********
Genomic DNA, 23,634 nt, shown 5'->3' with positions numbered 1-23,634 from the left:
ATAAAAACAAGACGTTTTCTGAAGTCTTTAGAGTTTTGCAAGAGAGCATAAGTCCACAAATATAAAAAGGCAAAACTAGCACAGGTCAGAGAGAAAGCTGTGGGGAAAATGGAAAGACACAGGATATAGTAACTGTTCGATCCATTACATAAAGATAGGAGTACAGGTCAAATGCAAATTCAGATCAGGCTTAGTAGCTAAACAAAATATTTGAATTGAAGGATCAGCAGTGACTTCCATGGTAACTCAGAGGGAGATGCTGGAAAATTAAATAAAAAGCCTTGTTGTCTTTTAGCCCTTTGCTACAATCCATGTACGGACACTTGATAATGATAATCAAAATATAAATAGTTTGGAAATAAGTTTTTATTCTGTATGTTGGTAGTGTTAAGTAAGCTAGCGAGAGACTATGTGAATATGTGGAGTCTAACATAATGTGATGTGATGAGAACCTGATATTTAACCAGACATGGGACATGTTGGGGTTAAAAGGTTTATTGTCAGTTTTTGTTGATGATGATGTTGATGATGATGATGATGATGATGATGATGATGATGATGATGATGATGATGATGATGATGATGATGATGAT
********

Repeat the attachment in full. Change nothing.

Genomic DNA, 23,634 nt, shown 5'->3' with positions numbered 1-23,634 from the left:
ATAAAAACAAGACGTTTTCTGAAGTCTTTAGAGTTTTGCAAGAGAGCATAAGTCCACAAATATAAAAAGGCAAAACTAGCACAGGTCAGAGAGAAAGCTGTGGGGAAAATGGAAAGACACAGGATATAGTAACTGTTCGATCCATTACATAAAGATAGGAGTACAGGTCAAATGCAAATTCAGATCAGGCTTAGTAGCTAAACAAAATATTTGAATTGAAGGATCAGCAGTGACTTCCATGGTAACTCAGAGGGAGATGCTGGAAAATTAAATAAAAAGCCTTGTTGTCTTTTAGCCCTTTGCTACAATCCATGTACGGACACTTGATAATGATAATCAAAATATAAATAGTTTGGAAATAAGTTTTTATTCTGTATGTTGGTAGTGTTAAGTAAGCTAGCGAGAGACTATGTGAATATGTGGAGTCTAACATAATGTGATGTGATGAGAACCTGATATTTAACCAGACATGGGACATGTTGGGGTTAAAAGGTTTATTGTCAGTTTTTGTTGATGATGATGTTGATGATGATGATGATGATGATGATGATGATGATGATGATGATGATGATGATGATGATGATGATGATGAT